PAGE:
We were only waiting for the Symbol ……

  11. Extremely well written.
    What a horrific state of affairs.
    This is all so sad and hopefully there will be changes in the right direction.
    As an average British male I find the thought of rape sickening.
    These bastards are not men and to see them protected by the state is a disgrace.

  12. I wish words had the power to change a person, let alone a country. But every drop of water in the ocean counts if you are a believer. I hope that we are about to witness a change, change towards a better and civilised society called India!

  13. […] Blog: For Anonymous, by Nilanjana Roy She had not asked to become a symbol or a martyr, or a cause; she had intended to lead a normal life, practicing medicine, watching movies, going out with friends. She had not asked to be brave, to be the girl who was so courageous, the woman whose injuries symbolised the violence so many women across the country know so intimately. She had asked for one thing, after she was admitted to Safdarjung Hospital: “I want to live,” she had said to her mother. (Click here) […]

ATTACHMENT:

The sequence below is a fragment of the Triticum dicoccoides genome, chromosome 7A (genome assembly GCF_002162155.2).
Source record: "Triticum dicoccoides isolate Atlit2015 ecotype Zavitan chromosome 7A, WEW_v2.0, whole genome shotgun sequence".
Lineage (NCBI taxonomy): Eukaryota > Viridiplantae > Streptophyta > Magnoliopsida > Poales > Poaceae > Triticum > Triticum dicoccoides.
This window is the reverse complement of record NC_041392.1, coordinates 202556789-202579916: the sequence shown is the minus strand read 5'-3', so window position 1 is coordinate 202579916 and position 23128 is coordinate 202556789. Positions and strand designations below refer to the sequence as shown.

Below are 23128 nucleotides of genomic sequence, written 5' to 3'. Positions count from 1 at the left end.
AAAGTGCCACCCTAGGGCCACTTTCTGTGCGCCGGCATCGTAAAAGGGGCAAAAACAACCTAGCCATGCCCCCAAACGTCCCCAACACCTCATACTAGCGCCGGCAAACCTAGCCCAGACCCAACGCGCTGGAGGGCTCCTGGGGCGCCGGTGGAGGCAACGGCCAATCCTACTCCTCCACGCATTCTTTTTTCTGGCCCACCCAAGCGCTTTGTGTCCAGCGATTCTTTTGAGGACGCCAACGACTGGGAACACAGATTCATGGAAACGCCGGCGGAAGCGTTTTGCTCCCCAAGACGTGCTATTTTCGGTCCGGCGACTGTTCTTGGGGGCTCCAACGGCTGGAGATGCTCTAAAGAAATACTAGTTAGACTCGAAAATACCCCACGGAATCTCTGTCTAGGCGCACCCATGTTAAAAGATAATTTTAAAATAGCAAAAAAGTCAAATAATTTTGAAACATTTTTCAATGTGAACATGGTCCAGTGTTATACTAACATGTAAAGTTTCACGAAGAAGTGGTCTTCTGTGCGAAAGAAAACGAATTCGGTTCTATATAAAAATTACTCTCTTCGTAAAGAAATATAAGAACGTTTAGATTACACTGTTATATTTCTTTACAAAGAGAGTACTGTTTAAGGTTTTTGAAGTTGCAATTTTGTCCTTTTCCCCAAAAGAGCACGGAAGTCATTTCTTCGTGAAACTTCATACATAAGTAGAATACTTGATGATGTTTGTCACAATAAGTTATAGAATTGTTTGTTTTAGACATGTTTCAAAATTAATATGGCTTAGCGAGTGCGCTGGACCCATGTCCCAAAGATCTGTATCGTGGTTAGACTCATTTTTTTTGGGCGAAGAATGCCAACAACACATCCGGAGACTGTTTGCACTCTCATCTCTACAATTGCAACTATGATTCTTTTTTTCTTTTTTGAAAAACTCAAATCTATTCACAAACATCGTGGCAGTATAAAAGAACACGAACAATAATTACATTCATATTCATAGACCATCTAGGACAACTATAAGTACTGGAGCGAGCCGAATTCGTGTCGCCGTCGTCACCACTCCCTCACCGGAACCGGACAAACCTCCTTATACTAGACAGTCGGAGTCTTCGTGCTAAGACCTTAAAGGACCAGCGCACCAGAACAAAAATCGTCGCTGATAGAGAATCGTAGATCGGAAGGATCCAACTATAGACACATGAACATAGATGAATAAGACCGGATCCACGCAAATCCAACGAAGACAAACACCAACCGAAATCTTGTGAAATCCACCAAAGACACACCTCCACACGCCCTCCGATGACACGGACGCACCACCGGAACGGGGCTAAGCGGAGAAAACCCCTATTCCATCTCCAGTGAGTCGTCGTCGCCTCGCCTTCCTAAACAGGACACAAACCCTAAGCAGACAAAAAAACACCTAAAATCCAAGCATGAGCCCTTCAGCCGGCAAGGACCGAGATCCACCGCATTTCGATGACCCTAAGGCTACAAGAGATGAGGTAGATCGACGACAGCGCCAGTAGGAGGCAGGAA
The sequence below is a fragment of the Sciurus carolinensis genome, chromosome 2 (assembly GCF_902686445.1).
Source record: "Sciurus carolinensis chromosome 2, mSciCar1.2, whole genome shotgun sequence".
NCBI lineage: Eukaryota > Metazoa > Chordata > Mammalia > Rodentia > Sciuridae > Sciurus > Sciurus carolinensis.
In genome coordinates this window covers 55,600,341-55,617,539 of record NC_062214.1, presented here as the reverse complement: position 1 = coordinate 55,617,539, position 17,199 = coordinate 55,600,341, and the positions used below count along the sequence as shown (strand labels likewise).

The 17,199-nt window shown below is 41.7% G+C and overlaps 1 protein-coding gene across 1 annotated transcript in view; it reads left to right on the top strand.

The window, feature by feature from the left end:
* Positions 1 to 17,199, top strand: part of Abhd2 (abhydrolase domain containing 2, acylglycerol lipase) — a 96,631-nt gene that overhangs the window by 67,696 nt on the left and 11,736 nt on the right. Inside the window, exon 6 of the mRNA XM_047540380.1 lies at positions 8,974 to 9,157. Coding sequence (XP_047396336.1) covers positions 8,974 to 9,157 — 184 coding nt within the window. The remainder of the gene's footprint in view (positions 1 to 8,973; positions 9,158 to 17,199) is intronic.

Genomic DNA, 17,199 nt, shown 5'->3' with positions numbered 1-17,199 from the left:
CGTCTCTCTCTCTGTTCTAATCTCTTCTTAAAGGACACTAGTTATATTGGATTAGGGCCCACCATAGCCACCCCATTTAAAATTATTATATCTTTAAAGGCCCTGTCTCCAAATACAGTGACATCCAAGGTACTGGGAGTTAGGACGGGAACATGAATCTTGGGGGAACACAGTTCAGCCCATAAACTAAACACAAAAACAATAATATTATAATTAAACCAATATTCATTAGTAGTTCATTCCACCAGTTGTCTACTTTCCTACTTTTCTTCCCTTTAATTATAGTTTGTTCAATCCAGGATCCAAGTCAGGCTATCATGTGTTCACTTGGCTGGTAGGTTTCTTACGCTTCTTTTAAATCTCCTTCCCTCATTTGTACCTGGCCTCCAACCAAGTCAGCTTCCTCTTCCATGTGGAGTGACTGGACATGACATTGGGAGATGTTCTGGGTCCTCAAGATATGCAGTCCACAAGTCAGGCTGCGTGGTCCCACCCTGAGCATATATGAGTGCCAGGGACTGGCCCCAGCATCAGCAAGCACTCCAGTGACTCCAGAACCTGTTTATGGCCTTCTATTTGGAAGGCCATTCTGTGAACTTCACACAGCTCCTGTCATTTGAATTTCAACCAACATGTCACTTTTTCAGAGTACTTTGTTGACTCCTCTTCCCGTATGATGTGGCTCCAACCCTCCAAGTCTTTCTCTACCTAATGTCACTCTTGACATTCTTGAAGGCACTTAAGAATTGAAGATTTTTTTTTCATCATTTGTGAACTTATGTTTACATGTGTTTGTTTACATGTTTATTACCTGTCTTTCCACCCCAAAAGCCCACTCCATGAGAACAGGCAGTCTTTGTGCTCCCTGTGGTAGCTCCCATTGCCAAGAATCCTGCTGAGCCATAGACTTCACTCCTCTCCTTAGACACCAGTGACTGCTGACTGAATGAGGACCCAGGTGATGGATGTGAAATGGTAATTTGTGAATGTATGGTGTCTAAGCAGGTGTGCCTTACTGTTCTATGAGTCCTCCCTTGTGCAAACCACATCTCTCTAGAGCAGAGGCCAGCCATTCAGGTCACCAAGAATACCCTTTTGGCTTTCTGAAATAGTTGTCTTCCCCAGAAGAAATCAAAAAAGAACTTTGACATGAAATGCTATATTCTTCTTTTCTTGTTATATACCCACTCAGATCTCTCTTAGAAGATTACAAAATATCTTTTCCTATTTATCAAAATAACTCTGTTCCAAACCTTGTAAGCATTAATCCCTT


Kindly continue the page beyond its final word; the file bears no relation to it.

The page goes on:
14. Beautifully, sensitively and compassionately written piece! Not only touched the heart but left a lasting impression!

  15. Crush the hands of the persons who are in power.My brain has stopped functioning , it has become cold like packed ice.
    Can think of an electric chair for rape culprits not gallows.They have no right to live. Drastic punishment can be the only the only punishment of
    rapist.

  16. rape is a violence and it can be committed even against men. but unlike in some advanced countries, it is not treated simply as a violence of a personal nature in the Indian subcontinent because we attach patriarchal values to the woman’s body which even the women have internalised. the way ahead is through education and awareness; time consuming and evolutionary. the anger of today might add a little revolutionary push to the issue.